- Changes to Work Permit Regulation
- October 24, 2017
Amended regulations will change work permit-related rules.
A closer look
Effective September 27, 2017, legal amendments will result in several changes to work permit rules. The key changes are discussed below.
Reduced documentary requirements
Foreign nationals will no longer have to submit medical certificates and police clearances from their country of origin when filing a Work/Temporary Residence Permit application. Going forward, diplomas will only be required for graduates from top-100 universities, per specified international rankings.
This will significantly reduce the document burden on Work/Temporary Residence Permit applicants.
Permit duration for intracompany transferees
Intracompany transferees will be able to obtain a work permit for their full assignment period. The permit will remain renewable.
Currently, the permit duration is limited to a standard maximum duration of three years.
This will reduce the need to file renewal applications for foreign nationals on long-term assignments, and will reduce the cost of repeated renewal government filing fees for employers.
Government filing fees
Under the new legislation, government filing fees will be differentiated based on permit duration as follows:
- Up to six months: UAH 3,200 (approx. USD 125);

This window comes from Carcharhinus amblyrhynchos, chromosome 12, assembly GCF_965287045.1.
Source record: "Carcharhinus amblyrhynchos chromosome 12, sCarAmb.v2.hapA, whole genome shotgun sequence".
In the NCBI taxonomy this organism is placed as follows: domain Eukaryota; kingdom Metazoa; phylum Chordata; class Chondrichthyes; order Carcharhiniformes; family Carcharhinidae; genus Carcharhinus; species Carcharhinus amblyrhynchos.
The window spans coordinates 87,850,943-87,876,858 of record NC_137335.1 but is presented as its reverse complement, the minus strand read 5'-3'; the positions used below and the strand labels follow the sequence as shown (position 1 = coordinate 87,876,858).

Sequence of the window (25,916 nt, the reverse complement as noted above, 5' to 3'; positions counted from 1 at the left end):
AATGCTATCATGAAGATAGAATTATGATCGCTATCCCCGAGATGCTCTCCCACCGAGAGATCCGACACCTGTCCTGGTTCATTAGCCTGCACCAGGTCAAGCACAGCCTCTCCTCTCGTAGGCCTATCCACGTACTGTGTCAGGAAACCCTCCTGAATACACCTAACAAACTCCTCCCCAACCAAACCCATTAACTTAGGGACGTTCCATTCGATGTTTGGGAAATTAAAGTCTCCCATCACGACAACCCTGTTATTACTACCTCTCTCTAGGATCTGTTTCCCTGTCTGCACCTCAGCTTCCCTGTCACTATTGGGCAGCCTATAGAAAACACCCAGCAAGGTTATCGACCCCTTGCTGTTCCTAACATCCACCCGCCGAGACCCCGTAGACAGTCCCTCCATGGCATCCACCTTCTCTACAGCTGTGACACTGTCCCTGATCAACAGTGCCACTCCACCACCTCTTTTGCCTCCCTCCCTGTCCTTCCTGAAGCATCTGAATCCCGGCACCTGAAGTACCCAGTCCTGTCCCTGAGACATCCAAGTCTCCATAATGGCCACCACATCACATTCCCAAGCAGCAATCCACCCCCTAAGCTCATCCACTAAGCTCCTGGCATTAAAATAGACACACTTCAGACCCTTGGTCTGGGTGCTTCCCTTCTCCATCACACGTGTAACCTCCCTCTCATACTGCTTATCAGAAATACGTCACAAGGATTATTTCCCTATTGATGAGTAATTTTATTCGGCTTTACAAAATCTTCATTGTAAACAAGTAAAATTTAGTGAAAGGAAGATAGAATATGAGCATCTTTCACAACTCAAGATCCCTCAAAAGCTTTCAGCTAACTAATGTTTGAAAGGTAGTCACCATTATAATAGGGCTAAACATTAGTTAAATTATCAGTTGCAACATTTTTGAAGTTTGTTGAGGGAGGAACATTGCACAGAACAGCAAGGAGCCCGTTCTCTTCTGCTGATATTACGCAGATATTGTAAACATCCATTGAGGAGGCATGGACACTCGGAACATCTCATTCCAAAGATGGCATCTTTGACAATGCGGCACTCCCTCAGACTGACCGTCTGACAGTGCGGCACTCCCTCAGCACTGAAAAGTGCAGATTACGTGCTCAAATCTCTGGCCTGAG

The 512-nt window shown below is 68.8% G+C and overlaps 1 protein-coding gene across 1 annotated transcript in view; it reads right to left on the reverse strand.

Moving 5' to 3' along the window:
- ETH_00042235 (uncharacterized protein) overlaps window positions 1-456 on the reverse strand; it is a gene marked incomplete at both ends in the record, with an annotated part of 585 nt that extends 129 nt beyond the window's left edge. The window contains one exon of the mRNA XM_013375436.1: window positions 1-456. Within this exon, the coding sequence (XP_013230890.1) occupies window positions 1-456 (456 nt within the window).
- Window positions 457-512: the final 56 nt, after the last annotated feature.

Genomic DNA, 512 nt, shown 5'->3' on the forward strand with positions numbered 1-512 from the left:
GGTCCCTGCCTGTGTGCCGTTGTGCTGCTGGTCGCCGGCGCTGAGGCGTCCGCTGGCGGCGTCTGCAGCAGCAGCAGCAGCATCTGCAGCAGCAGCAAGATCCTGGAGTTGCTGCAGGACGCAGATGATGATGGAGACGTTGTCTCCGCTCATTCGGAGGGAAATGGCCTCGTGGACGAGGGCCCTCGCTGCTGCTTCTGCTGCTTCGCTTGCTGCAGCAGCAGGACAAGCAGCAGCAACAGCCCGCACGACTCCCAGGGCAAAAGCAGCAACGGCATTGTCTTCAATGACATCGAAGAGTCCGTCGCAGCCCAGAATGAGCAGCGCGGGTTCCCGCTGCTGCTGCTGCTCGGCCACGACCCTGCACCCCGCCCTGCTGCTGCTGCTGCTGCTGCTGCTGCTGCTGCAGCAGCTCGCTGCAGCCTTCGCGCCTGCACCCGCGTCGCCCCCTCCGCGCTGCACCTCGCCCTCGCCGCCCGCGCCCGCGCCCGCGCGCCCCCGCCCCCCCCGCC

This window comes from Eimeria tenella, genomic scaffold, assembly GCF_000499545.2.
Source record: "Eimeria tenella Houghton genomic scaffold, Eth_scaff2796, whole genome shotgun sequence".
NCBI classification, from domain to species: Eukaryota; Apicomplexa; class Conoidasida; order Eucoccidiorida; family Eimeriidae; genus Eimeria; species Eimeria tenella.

- Six to twelve months: UAH 6,400 (approx. USD 250);
- One to three years: UAH 9,600 (approx. USD 370).[SC1]
The same rates will apply to renewal applications.
Previously, filing fees were not differentiated based on duration, and renewal applications were free of charge.
Suspension and rejection grounds
The employment authority may suspend processing if it finds that:
- Incomplete documents have been submitted;
- The application was signed by a company representative with insufficient authority; or
- The draft employment agreement does not comply with Ukrainian labor law.
Currently, the employment authority stops processing the application completely and returns the documents. Suspending the application allows the employer to remedy the application in seven business days, or three business days in case of renewal applications. The authorities will then continue processing, which will streamline the process.
If the issues are not remedied, the employment authority may reject the application.
The employment authority may also reject applications if the employer is not registered in the public register of business entities, and if the employer is in the process of closing or has closed.[SC2]
Lastly, the amendments will remove many refusal grounds that allowed wide discretion for the authorities.
Notification of changes
The employer is now required to notify the employment authorities within 30 days of the following changes considered relevant to the work permit:
- change of name of the employer;
- reorganization of the employer;
- change of foreign national’s name;
- change of foreign national’s job title; and
- new passport obtained by the foreign national.
Currently, notification is only required for work permit renewal applications.
Foreign nationals will be able to submit work permit renewal applications as early as needed, but at least 20 calendar days before the expiry date. Currently, renewals can be submitted no sooner than 40 days before the expiry date.
Upcoming changesThe labour market testing requirement is under scrutiny, and may be amended or removed at a later stage.